2005 World Summit
The UN of the Future
Much left undone
International diplomacy seems so abstract, yet it affects people's lives every day. Among the issues on the agenda for the recent summit of world leaders at the United Nations were the struggle against terrorism, measures to protect human rights, the prevention of conflict, and the reduction of malaria—a preventable and treatable disease that kills more than one million children in Africa every year.
Such varied threats present tough challenges to the political leaders of the world community and to the United Nations, the international body through which they cooperate on these problems. Indeed, world leaders' best prospects for tackling such challenges is by working together, and the purpose of the 2005 World Summit was to equip them with a stronger United Nations for that very task.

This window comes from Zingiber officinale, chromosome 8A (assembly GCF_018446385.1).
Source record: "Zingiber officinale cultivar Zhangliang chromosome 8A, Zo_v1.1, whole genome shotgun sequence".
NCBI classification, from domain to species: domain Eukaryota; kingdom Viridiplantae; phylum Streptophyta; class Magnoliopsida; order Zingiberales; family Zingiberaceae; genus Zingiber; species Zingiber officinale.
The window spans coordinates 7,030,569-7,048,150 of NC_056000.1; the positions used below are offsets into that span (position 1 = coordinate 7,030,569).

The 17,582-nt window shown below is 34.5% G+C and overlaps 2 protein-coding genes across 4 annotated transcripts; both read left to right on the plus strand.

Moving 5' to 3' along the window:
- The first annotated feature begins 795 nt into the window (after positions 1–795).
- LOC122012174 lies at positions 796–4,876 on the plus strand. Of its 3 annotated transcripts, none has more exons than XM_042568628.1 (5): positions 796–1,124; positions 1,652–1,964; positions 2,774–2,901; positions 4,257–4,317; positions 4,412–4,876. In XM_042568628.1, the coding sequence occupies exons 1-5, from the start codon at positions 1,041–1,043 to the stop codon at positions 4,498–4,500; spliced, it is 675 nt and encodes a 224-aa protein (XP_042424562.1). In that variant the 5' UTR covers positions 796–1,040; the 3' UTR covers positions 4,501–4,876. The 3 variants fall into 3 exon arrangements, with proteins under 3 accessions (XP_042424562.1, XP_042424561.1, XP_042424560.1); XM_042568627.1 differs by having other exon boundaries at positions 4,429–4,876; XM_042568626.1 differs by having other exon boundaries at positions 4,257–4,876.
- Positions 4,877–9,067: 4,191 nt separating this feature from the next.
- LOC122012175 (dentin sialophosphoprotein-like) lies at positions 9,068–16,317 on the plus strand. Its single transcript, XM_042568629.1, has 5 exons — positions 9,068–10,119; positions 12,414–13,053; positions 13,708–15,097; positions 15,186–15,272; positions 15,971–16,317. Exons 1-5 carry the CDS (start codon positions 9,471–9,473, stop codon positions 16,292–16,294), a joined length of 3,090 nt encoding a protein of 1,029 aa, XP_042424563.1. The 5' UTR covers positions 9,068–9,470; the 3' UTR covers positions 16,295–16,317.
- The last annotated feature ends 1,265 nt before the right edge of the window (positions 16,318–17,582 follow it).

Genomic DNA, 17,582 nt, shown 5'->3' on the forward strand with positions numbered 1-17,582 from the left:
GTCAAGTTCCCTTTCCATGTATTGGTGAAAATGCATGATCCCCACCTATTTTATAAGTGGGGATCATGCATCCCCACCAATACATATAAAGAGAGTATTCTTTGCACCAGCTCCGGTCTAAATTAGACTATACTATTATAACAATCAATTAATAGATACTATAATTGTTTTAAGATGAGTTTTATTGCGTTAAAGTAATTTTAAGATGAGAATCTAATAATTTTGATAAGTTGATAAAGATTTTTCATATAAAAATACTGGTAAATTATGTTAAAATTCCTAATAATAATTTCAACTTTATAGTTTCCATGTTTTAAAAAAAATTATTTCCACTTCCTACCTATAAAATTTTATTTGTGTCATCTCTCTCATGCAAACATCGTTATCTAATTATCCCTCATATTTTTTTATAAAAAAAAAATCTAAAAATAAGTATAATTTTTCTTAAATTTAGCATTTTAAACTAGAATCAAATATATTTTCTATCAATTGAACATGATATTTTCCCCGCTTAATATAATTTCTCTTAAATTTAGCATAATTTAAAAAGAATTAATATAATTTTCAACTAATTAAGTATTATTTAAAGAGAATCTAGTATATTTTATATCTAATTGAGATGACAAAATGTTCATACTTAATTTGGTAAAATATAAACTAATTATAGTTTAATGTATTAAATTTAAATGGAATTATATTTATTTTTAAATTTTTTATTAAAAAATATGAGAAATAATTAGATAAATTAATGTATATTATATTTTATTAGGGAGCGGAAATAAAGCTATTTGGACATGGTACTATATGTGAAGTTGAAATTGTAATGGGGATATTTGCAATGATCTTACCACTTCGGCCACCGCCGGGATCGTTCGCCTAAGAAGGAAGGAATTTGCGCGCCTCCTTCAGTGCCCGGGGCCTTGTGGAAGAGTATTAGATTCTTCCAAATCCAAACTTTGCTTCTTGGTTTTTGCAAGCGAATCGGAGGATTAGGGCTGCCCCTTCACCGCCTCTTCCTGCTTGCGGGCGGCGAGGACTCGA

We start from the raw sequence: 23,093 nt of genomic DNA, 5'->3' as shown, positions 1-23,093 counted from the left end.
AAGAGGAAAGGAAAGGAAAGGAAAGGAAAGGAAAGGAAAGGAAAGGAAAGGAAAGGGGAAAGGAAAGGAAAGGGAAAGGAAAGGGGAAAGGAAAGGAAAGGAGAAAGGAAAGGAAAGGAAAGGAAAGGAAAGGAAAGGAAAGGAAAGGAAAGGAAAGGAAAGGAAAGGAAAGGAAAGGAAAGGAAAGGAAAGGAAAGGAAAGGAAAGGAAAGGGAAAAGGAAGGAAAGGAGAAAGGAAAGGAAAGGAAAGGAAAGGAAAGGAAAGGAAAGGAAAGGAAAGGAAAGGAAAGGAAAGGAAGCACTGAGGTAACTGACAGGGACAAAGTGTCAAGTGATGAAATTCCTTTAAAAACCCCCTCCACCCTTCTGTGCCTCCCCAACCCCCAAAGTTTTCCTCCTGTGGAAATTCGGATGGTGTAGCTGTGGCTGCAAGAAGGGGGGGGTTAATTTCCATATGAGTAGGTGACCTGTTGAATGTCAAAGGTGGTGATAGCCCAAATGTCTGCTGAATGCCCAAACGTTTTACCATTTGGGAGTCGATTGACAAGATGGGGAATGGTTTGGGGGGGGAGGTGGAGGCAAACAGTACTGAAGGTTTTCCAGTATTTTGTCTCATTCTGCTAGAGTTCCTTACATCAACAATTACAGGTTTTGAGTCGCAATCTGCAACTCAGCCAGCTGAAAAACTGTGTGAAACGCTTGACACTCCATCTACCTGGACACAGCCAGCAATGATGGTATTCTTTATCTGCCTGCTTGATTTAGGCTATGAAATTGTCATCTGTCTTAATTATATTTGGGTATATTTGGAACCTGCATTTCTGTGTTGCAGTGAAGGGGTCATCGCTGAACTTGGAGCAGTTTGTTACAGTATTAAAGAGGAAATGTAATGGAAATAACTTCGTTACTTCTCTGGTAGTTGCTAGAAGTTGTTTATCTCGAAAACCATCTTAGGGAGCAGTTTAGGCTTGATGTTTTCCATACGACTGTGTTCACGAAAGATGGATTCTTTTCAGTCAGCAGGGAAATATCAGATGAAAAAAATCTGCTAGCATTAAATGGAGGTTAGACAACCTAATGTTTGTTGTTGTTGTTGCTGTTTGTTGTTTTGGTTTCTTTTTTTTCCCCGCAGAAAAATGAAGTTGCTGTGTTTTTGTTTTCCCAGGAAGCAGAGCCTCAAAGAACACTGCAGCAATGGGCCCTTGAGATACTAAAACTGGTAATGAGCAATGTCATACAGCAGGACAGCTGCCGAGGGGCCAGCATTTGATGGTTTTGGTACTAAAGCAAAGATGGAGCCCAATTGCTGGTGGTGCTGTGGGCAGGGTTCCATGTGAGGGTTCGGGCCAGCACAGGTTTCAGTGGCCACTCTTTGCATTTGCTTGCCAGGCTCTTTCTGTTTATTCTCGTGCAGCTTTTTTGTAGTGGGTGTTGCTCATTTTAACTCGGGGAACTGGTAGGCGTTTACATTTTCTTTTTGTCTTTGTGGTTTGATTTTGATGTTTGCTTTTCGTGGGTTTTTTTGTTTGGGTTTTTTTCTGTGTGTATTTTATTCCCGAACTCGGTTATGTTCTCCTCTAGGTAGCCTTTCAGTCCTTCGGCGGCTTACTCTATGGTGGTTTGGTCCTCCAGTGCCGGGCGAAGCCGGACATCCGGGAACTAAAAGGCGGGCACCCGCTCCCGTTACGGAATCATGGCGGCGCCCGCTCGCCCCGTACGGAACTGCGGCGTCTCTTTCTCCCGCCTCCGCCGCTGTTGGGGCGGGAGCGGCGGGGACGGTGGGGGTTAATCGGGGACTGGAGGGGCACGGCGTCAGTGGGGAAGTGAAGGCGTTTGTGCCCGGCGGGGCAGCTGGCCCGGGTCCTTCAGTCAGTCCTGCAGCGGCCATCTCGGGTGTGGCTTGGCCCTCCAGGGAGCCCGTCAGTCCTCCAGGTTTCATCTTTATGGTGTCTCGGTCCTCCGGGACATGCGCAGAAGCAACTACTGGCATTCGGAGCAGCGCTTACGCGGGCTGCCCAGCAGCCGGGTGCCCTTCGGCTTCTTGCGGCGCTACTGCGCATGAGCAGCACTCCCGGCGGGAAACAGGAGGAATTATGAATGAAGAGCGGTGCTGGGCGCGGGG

The agreement also included strong statements on terrorism and genocide. Its chapter on development pointed the way forward for developing and developed nations to work together to reduce poverty. And in the wake of scandals such as Oil-for-Food and sexual abuse by UN peacekeepers, there were provisions to improve management and oversight.
It was clear at the close o f the summit that much work remained to be done. But it was equally clear that the work must continue. As the secretary-general put it, "Whatever our differences, in our interdependent world, we stand or fall together."
— David Shorr
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|PARIS & BEYOND: COP21
Launching Global Climate Actions
The world recently looked to Paris for the most important global climate change negotiations for achieving a safer climate world: the 21st meeting of the Conference of the Parties to the United Nations Framework Convention on Climate Change (UNFCCC). As a helpful reference we have compiled this summary of the major work of the Stanley Foundation and its collaborators in an active global role during the past year preparing for this historic event…and the important continuing work ahead. More.
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